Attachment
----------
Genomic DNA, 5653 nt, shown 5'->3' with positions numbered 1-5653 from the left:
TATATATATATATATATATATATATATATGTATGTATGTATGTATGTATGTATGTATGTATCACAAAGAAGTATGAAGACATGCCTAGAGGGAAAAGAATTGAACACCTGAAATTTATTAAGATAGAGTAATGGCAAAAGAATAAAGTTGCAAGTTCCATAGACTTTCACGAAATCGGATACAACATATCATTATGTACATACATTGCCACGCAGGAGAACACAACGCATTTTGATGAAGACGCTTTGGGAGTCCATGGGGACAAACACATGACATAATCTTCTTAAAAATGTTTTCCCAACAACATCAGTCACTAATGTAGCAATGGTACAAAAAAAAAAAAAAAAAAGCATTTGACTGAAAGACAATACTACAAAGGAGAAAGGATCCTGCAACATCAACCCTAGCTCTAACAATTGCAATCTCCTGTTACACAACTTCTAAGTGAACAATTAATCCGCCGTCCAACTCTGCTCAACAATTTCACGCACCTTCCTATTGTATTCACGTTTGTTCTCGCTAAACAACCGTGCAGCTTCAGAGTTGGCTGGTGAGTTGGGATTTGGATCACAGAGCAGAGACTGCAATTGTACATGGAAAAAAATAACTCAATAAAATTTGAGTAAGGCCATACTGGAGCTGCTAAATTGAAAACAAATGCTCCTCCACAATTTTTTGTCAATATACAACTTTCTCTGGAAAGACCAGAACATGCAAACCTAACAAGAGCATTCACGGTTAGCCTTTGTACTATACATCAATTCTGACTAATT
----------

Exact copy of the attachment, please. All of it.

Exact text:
Genomic DNA, 5653 nt, shown 5'->3' with positions numbered 1-5653 from the left:
TATATATATATATATATATATATATATATGTATGTATGTATGTATGTATGTATGTATGTATCACAAAGAAGTATGAAGACATGCCTAGAGGGAAAAGAATTGAACACCTGAAATTTATTAAGATAGAGTAATGGCAAAAGAATAAAGTTGCAAGTTCCATAGACTTTCACGAAATCGGATACAACATATCATTATGTACATACATTGCCACGCAGGAGAACACAACGCATTTTGATGAAGACGCTTTGGGAGTCCATGGGGACAAACACATGACATAATCTTCTTAAAAATGTTTTCCCAACAACATCAGTCACTAATGTAGCAATGGTACAAAAAAAAAAAAAAAAAAGCATTTGACTGAAAGACAATACTACAAAGGAGAAAGGATCCTGCAACATCAACCCTAGCTCTAACAATTGCAATCTCCTGTTACACAACTTCTAAGTGAACAATTAATCCGCCGTCCAACTCTGCTCAACAATTTCACGCACCTTCCTATTGTATTCACGTTTGTTCTCGCTAAACAACCGTGCAGCTTCAGAGTTGGCTGGTGAGTTGGGATTTGGATCACAGAGCAGAGACTGCAATTGTACATGGAAAAAAATAACTCAATAAAATTTGAGTAAGGCCATACTGGAGCTGCTAAATTGAAAACAAATGCTCCTCCACAATTTTTTGTCAATATACAACTTTCTCTGGAAAGACCAGAACATGCAAACCTAACAAGAGCATTCACGGTTAGCCTTTGTACTATACATCAATTCTGACTAATT